How has your experience traveling affected your goals and vision of social entrepreneurship?

I wouldn’t have become involved in social entrepreneurship in the capacity that I am had I not had the incredible opportunity to travel, meet people, and learn about the problems they were facing and the solutions they were building. Traveling has driven home the need for and promise of more, better social enterprise activity, and it has broadened my perspective in thinking about the role social entrepreneurship can play.

How can young people who are interested in getting involved in activism get started?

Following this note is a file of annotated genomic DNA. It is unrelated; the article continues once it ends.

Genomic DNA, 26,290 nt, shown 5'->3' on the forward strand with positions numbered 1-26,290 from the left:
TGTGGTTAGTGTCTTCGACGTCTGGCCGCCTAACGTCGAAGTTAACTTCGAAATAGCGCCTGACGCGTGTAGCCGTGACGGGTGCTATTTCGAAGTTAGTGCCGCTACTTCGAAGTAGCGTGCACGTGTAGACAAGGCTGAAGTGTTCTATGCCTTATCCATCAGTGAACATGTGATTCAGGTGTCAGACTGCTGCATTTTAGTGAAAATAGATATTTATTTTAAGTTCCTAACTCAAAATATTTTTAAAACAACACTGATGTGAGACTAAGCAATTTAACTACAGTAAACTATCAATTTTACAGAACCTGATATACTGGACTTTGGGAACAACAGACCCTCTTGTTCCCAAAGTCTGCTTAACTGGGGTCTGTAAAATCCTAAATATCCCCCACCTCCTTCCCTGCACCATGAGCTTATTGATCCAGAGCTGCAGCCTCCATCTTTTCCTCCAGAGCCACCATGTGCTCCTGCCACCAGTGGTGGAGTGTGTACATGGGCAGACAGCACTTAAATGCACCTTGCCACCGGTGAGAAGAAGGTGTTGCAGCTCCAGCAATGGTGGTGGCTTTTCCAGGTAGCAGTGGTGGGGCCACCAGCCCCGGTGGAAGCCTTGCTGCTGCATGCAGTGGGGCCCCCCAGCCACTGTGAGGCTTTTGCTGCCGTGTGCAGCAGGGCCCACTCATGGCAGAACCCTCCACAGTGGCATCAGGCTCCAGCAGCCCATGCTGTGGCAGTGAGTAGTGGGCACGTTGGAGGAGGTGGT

I spend most of my time, in my roles with Compass Partners and the YPO Youth Social Enterprise Network, talking to and working with young people who have awesome ideas and passions about different areas of change-making. My single biggest suggestion to them is that they get started. Anytime I’ve held myself back from doing something, it has been due to excessive planning and preoccupation about what we could be doing, what the best way forward might be. Instead, young people should figure out a way to take local action and just do it. Whether or not the first effort is successful, tons of learning will be achieved and new avenues for engagement will emerge from there. If you are interested in more large-scale activism efforts, there are different platforms emerging to gather a global audience around issues you’re passionate about. is one great example that comes to mind.

What do you think are the most effective ways for young people to get involved in social activism?